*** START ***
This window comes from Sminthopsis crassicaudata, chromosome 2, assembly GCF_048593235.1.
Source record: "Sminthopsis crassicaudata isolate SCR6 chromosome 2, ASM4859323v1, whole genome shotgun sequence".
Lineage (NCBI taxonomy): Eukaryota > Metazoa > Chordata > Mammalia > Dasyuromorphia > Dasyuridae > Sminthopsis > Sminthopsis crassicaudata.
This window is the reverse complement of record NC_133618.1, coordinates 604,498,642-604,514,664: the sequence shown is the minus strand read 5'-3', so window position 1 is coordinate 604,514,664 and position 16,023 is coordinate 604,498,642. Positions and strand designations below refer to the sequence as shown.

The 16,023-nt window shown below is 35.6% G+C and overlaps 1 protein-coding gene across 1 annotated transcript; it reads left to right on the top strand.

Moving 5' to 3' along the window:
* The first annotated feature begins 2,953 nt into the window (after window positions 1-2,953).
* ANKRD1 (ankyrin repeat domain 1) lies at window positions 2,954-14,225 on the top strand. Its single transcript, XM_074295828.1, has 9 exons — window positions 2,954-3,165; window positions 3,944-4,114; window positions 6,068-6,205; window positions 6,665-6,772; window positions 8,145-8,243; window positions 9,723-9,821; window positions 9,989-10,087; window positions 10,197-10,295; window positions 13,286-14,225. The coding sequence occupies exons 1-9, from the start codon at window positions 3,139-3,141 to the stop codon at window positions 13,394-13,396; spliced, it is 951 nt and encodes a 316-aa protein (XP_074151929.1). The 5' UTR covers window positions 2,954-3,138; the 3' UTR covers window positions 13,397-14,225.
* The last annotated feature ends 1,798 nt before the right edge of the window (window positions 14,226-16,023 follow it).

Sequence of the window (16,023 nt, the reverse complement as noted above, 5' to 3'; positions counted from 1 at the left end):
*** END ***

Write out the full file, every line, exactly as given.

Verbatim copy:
This window comes from Sminthopsis crassicaudata, chromosome 2, assembly GCF_048593235.1.
Source record: "Sminthopsis crassicaudata isolate SCR6 chromosome 2, ASM4859323v1, whole genome shotgun sequence".
Lineage (NCBI taxonomy): Eukaryota > Metazoa > Chordata > Mammalia > Dasyuromorphia > Dasyuridae > Sminthopsis > Sminthopsis crassicaudata.
This window is the reverse complement of record NC_133618.1, coordinates 604,498,642-604,514,664: the sequence shown is the minus strand read 5'-3', so window position 1 is coordinate 604,514,664 and position 16,023 is coordinate 604,498,642. Positions and strand designations below refer to the sequence as shown.

The 16,023-nt window shown below is 35.6% G+C and overlaps 1 protein-coding gene across 1 annotated transcript; it reads left to right on the top strand.

Moving 5' to 3' along the window:
* The first annotated feature begins 2,953 nt into the window (after window positions 1-2,953).
* ANKRD1 (ankyrin repeat domain 1) lies at window positions 2,954-14,225 on the top strand. Its single transcript, XM_074295828.1, has 9 exons — window positions 2,954-3,165; window positions 3,944-4,114; window positions 6,068-6,205; window positions 6,665-6,772; window positions 8,145-8,243; window positions 9,723-9,821; window positions 9,989-10,087; window positions 10,197-10,295; window positions 13,286-14,225. The coding sequence occupies exons 1-9, from the start codon at window positions 3,139-3,141 to the stop codon at window positions 13,394-13,396; spliced, it is 951 nt and encodes a 316-aa protein (XP_074151929.1). The 5' UTR covers window positions 2,954-3,138; the 3' UTR covers window positions 13,397-14,225.
* The last annotated feature ends 1,798 nt before the right edge of the window (window positions 14,226-16,023 follow it).

Sequence of the window (16,023 nt, the reverse complement as noted above, 5' to 3'; positions counted from 1 at the left end):